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Tess Vigeland: First, it was yes. Last spring, the White House blessed a dramatic expansion of off-shore oil and gas drilling. Now it's no. Today, the White House reversed itself. It's banning any new drilling on the eastern Gulf of Mexico and along much of the Atlantic Coast.
Sarah Gardner reports from the Marketplace Sustainability Desk.
Sarah Gardner: The administration will uphold a long-time ban on drilling along the mid and southern Atlantic coast and the west coast of Florida.
Anna Aurilio at Environment America says the White House learned a lesson eight months ago.
Anna Aurilio: The BP disaster earlier this year was unfortunately a really tragic reminder that drilling is a dirty and dangerous business.
In a phone call with reporters this afternoon, Interior Secretary Ken Salazar said the drilling ban would remain until at least 2017. In the meantime, he said, the feds will work up stricter rules and regulations for the off-shore industry.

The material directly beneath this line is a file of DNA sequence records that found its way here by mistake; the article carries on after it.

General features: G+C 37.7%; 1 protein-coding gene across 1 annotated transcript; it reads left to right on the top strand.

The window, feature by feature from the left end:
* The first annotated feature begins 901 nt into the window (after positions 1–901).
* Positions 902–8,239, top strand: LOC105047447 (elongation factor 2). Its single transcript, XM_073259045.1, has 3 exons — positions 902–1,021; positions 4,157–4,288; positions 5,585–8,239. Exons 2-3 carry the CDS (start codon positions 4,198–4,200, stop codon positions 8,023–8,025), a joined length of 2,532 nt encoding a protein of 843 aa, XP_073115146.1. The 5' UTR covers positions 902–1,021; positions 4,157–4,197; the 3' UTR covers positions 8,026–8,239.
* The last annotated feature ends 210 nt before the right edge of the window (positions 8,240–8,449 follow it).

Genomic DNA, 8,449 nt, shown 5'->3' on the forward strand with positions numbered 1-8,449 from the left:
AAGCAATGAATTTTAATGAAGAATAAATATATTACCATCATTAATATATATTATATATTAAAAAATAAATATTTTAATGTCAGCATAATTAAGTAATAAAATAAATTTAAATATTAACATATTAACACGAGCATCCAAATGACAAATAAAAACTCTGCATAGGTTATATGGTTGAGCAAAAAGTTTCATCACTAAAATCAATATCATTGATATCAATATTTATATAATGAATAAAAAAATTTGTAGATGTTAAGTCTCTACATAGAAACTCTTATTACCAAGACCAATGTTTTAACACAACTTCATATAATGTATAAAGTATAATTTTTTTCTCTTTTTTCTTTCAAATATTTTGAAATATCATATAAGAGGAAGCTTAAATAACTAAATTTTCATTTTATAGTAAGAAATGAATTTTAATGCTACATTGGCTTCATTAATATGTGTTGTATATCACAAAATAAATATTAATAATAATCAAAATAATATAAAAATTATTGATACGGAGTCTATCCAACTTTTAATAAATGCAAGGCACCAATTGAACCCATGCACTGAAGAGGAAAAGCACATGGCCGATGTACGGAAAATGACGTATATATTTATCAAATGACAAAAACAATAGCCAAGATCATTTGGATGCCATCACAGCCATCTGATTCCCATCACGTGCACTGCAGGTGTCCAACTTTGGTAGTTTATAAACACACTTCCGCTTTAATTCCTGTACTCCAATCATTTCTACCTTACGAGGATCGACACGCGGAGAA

Industry officials weren't happy with today's decision. Randall Luthi is president of the National Ocean Industries Association. He says the government and industry could quickly have new safety standards in place. And it's a mistake to effectively stop new exploration.
Randall Luthi: If we keep staying in the same parameters, in the same area that we're in, without expanding, it appears that we're only going to increase our dependence on foreign oil.
But Secretary Salazar suggested today there's still plenty of off-shore waters to explore in the Gulf of Mexico. He noted that oil companies have nearly 29 million acres under lease in the Gulf they haven't developed yet.
Ken Salazar: So there's plenty of opportunity for the oil and gas companies to go out and develop these additional resources.
The government predicted three more years of oil might have come from the areas the Feds put off-limits today.
I'm Sarah Gardner for Marketplace.